How to Speed Up WordPress with Preconnect

Preconnect is one of many ways to improve the performance of your WordPress website. I’ve covered many of these in previous posts and created plugins which optimize various aspects of WordPress.

Although I am the (self-proclaimed) king, no, emperor of hosting files locally, even I must admit that many roads lead to Rome. Today I’ll explain to you how something called ‘Preconnect’ can greatly speed up your WordPress blog.

What is Preconnect?

Preconnect is a resource hint. You might have seen this term before, since I’ve recently implemented the ‘preload’ resource hint for use in OMGF.

A resource hint is basically a way to prioritize resources on a webpage. There are several, but in this post we’ll focus on preconnect.

Using the preconnect link relation type basically means telling the browser: ‘Hey browser! I’m going to download a few things from there, so you might as well establish a connection.

What’s important to note here, is that you’re not connecting to the actual file to download it. You’re opening the front door, so you can eventually walk inside to get what you need.

Why does Preconnect speed up WordPress?

Preconnect establishes a connection to the source at pageload. DNS Lookup, Initial Connection and SSL negotiation happen asynchronously. When the browser needs the actual file, it can start downloading immediately without having to wait.

The best way to demonstrate how this speeds up your website, is with a waterfall:

If you look closely at this waterfall, you’ll notice that this is not the kind of waterfall we’re looking for…

I’m sorry, but that was absolutely necessary. I’m sure you’ll understand.

The following graphs will illustrate how the preconnect resource hint positively affects the speed of your website:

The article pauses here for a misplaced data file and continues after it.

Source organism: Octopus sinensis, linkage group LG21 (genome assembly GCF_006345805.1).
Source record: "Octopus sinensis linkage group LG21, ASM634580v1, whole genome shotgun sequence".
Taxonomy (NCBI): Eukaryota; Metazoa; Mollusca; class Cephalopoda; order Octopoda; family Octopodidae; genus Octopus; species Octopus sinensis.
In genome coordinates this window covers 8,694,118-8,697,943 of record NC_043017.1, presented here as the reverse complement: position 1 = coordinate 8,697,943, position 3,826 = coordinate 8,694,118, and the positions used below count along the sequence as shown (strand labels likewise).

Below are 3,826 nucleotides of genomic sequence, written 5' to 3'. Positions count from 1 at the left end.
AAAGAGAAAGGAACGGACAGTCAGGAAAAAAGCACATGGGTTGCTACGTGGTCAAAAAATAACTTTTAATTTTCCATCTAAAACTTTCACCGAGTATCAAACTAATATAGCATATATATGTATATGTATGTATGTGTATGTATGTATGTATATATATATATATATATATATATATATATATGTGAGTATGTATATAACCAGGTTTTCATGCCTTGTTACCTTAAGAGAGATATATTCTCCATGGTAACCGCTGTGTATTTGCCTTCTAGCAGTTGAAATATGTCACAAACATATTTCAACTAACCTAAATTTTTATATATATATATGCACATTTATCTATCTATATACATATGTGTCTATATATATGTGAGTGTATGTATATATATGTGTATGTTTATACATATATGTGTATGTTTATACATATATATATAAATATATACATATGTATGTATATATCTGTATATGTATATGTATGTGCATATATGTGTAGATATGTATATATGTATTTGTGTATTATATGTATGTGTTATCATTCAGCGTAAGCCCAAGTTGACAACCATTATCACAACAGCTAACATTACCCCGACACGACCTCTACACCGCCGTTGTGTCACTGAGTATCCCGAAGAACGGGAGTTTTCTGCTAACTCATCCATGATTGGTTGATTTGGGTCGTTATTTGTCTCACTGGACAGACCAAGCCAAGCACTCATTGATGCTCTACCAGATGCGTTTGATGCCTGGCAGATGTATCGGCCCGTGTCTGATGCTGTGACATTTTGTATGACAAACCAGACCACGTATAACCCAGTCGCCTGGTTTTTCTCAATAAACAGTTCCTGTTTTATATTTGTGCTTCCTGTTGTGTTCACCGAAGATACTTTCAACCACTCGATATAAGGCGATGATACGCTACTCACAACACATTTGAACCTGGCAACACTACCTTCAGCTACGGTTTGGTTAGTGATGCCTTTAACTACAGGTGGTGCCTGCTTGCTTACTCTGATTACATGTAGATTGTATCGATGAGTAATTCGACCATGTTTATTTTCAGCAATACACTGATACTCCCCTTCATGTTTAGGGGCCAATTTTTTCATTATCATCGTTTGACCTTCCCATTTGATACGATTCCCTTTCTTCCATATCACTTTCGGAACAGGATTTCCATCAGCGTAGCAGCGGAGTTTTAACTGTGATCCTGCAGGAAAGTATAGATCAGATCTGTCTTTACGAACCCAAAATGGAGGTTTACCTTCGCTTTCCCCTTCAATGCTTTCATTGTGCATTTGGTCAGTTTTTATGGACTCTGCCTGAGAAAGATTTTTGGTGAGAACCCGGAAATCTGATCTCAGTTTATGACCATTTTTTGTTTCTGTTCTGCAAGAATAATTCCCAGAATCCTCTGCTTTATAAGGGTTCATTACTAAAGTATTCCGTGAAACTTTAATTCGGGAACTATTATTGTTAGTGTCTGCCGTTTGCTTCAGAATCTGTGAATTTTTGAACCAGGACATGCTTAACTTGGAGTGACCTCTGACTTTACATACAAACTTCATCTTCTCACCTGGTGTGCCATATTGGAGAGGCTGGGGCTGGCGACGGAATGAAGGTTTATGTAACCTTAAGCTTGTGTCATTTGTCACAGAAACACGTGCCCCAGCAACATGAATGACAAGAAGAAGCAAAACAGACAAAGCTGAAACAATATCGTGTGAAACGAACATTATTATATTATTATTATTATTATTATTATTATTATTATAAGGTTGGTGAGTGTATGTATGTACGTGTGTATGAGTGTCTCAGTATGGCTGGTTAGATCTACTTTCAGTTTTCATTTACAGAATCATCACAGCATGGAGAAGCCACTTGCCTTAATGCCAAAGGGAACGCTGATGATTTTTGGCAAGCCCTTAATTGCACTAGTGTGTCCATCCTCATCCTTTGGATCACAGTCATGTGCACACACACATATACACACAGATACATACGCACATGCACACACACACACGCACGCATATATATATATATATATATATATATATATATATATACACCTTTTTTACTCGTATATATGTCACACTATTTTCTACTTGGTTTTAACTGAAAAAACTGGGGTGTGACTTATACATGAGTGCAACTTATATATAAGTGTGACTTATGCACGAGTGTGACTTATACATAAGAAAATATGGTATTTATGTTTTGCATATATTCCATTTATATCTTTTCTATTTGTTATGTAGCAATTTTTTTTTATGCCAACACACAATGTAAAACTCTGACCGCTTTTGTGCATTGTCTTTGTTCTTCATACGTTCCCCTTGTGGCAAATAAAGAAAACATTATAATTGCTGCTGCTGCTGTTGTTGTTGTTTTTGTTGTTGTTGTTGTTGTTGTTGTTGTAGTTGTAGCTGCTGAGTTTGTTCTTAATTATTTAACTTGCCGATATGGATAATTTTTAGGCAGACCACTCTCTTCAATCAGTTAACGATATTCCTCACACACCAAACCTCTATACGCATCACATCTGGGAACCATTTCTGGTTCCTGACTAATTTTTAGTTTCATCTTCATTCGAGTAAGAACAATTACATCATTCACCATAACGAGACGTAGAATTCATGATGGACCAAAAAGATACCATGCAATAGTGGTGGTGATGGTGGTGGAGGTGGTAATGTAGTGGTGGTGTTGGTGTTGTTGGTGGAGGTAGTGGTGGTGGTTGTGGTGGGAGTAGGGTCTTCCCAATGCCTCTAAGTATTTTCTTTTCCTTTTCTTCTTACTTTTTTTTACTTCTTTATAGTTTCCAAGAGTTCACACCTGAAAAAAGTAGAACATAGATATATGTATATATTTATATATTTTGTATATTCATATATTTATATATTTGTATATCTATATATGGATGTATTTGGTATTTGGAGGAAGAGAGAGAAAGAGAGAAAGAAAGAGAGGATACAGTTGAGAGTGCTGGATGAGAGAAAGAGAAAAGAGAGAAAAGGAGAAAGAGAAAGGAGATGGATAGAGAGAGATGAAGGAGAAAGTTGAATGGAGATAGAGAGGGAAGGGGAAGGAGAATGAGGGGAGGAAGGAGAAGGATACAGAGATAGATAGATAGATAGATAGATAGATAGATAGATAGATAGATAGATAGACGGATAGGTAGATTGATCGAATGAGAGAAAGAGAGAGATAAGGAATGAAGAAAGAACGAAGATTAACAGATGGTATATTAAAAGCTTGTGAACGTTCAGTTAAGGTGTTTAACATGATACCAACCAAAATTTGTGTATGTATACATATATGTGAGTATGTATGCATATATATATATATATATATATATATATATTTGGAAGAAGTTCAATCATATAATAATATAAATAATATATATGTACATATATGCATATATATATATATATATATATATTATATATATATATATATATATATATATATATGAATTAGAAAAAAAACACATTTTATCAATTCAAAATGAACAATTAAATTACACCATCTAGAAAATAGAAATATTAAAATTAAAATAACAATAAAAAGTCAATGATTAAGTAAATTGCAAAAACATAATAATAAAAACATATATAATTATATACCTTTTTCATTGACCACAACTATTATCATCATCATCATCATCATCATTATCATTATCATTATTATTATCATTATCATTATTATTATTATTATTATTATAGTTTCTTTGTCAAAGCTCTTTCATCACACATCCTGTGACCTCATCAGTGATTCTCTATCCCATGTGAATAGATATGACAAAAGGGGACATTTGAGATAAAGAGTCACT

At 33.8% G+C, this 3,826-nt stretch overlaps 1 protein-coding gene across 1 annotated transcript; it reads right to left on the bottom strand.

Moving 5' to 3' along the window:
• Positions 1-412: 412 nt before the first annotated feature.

Without PreconnectWith Preconnect

The highlighted squares encapsulate all moments where DNS Lookup, Initial Connection and SSL negotiation take place, to emphasize the impact.

Without preconnect, the connections are established one after another. Spanning across the entire 2 seconds of loading time. The last resource is loaded after the last connection is established, resulting in a total pageload time of more than 2 seconds.

As you can see, with preconnect enabled, the connections are established almost all at once! All connections are established within the first second, allowing most  resources to load simultaneously. The remaining resources are loaded in 0.5 seconds after that.

In short, due to preconnect establishing the connections for all 3rd party resources asynchronously, the loading time for my website decreased with ~0.5 seconds!

How to Enable Preconnect in WordPress?

There are several reasons to use Autoptimize and Preconnect is one of them. If you haven’t installed this great plugin yet, do it now.

After activating Autoptimize, its settings page can be found within your WordPress admin-area > Settings > Autoptimize.

Head over to the Extra-tab and you’ll see an option called ‘Preconnect to 3rd party domains’:

How to enable Preconnect in Autoptimize to Speed up WordPress
You can implement Preconnect into WordPress using Autoptimize

All you need to do now is enter a comma separated list of all 3rd party resources your WordPress blog uses and click ‘Save Changes’! The easiest way to generate a list of 3rd party resources is WebPageTest (this is where I generated the above waterfalls — not the actual waterfall); enter your domain, run a test and check the waterfall for any requests to anything else than your own domain. Only include the protocol and domain in the list, like this:,,,


In this tutorial I’ve introduced you to the resource hint preconnect. A link relation type which will greatly speed up WordPress if implemented correctly. The example shows that loading time decreased with 25%, which is huge. Especially considering how easy it is to implement preconnect using a WordPress plugin called Autoptimize.

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12 thoughts on “How to Speed Up WordPress with Preconnect”

  1. Thanks for this useful tip. If we are also using something like WP Rocket, could this collide with it or do we need to do anything differently?

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